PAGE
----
Views:2 Author:Site Editor Publish Time: 2016-04-25 Origin:Site
In Italy, Asia and New Zealand, long-range earthquake predictions from
self-taught forecasters have recently had people on edge. But is it possible
to pinpoint when a quake will strike?
It's a quake prediction based on the movements of the moon, the sun and the
planets, and made by a self-taught scientist who died in 1979.
But on 11 May 2011, many people planned to stay away from Rome, fearing a
quake forecast by the late Raffaele Bendandi - even though his writings
contained no geographical location, nor a day or month.
In New Zealand too, the quake predictions of a former magician who specialises
in fishing weather forecasts have caused unease.
After a 6.3 quake scored a direct hit on Christchurch in February, Ken Ring forecast
another on 20 March, caused by a "moon-shot straight through the centre of the
earth". Rattled residents fled the city.
Predicting quakes is highly controversial, says Brian Baptie, head of seismology
at the British Geological Survey. Many scientists believe it is impossible because
of the quasi-random nature of earthquakes.
"Despite huge efforts and great advances in our understanding of earthquakes,
there are no good examples of an earthquake being successfully predicted in
terms of where, when and how big," he says.
Many of the methods previously applied to earthquake prediction have been
discredited, he says, adding that predictions such as that in Rome "have little
basis and merely cause public alarm".
Woman holding pet cat in a tsunami devastated street in Japan Image caption
Seismologists do monitor rock movements around fault lines to gauge where
pressure is building up, and this can provide a last-minute warning in the literal
sense, says BBC science correspondent Jonathan Amos.
"In Japan and California, there are scientists looking for pre-cursor signals in rocks.
It is possible to get a warning up to 30 seconds before an earthquake strikes your
location. That's enough time to get the doors open on a fire station, so the engines
can get out as soon as it is over."
But any longer-range prediction is much harder.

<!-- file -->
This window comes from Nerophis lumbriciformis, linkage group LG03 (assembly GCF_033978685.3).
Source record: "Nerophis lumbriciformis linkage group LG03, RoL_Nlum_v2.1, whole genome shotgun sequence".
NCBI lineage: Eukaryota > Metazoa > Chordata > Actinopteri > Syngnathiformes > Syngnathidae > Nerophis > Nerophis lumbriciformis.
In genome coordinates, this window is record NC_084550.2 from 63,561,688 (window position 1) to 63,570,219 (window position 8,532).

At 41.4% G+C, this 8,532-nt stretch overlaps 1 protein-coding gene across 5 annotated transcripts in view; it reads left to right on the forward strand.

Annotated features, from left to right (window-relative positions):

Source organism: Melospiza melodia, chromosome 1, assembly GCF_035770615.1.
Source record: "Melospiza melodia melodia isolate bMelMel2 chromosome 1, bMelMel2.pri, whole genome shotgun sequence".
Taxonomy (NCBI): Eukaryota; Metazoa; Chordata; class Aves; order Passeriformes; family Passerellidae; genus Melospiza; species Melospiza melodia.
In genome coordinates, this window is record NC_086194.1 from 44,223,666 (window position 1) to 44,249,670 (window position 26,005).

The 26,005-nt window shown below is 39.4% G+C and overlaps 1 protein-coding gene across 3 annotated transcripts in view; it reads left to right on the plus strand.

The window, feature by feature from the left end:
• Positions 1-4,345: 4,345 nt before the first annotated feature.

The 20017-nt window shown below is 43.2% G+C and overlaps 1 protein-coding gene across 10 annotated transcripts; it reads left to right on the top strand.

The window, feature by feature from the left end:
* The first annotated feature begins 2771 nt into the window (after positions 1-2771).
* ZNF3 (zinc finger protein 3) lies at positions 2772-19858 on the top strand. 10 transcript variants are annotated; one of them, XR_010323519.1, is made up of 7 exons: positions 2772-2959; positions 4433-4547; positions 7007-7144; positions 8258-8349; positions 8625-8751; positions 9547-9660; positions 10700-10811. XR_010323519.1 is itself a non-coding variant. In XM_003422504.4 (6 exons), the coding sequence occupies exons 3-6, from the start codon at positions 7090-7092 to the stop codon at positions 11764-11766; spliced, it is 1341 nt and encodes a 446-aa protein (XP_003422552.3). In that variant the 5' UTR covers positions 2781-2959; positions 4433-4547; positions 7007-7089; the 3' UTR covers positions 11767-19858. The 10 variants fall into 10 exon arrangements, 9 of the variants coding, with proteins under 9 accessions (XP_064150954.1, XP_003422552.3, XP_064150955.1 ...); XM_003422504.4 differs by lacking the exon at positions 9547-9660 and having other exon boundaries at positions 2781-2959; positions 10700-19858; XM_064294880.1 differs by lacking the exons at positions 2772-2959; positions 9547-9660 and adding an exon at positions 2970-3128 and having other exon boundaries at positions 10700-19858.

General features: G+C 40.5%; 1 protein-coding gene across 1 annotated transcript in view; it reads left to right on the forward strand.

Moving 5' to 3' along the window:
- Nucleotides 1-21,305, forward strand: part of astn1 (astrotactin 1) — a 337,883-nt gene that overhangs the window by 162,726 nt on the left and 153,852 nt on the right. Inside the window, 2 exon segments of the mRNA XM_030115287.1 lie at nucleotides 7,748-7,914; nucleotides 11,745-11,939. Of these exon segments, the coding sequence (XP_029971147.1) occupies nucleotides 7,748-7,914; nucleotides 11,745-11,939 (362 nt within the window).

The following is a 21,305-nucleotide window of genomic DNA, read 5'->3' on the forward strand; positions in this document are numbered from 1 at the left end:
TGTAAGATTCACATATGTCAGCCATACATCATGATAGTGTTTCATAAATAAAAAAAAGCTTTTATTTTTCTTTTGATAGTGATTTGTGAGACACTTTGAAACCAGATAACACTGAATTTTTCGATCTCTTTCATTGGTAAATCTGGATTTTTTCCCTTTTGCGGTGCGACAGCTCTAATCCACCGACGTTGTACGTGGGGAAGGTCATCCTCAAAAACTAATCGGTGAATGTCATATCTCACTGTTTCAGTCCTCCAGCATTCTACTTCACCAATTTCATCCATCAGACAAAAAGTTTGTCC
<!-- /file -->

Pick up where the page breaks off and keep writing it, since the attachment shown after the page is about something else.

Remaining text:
"It's like pouring sand on to a pile, and trying to predict which grain of sand
on which side of the pile will cause it to collapse. It is a classic non-linear
system, and people have been trying to model it for centuries," says Amos.
In Japan, all eyes are on the faults that lace its shaky islands.
Watch BBC clips on earthquakes On Monday, Trade and Industry Minister Banri
Kaieda urged that the Hamaoka nuclear plant near a fault line south-west of
Tokyo be shut down, pending the construction of new tsunami defences.
Seismologists have long warned that a major earthquake is overdue in this region.
But overdue earthquakes can be decades, if not centuries, in coming. And this
makes it hard to prepare, beyond precautions such as construction standards
and urging the populace to lay in emergency supplies that may never be needed.
Later this year, a satellite is due to launch to test the as-yet unproven theory
that there is a link between electrical disturbances on the edge of our
atmosphere and impending quakes on the ground below.
Toad warning Then there are the hypotheses that animals may be able to
sense impending earthquakes.
Last year, the Journal of Zoology published a study into a population of toads
that left their breeding colony three days before a 6.3 quake struck L'Aquila,
Italy, in 2009. This was highly unusual behaviour.
But it is hard to objectively and quantifiably study how animals respond to seismic
activity, in part because earthquakes are rare and strike without warning.
A man in Christchurch carrying a young girl through stricken streets Image caption
Countries in the Pacific's "Ring of Fire", like New Zealand, are regularly shaken by
quakes "At the moment, we know the parts of the world where earthquakes happen
and how often they happen on average in these areas," says Dr Baptie.
This allows seismologists to make statistical estimates of probable ground
movements that can be use to plan for earthquakes and mitigate their effects.
"However, this is still a long way from earthquake prediction," he says.
And what of the "prophets" who claim to predict these natural disasters?
"Many regions, such as Indonesia and Japan, experience large earthquakes on a
regular basis, so vague predictions of earthquakes in these places requires no great skill."